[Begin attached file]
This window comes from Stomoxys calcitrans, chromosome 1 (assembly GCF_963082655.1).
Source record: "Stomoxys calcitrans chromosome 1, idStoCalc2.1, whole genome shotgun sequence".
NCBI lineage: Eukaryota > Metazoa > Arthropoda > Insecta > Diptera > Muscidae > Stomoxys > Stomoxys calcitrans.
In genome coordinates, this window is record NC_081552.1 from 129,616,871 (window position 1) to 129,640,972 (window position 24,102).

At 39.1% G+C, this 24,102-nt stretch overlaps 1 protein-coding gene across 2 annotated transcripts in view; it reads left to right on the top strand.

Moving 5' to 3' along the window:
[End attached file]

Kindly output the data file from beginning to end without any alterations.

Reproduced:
This window comes from Stomoxys calcitrans, chromosome 1 (assembly GCF_963082655.1).
Source record: "Stomoxys calcitrans chromosome 1, idStoCalc2.1, whole genome shotgun sequence".
NCBI lineage: Eukaryota > Metazoa > Arthropoda > Insecta > Diptera > Muscidae > Stomoxys > Stomoxys calcitrans.
In genome coordinates, this window is record NC_081552.1 from 129,616,871 (window position 1) to 129,640,972 (window position 24,102).

At 39.1% G+C, this 24,102-nt stretch overlaps 1 protein-coding gene across 2 annotated transcripts in view; it reads left to right on the top strand.

Moving 5' to 3' along the window: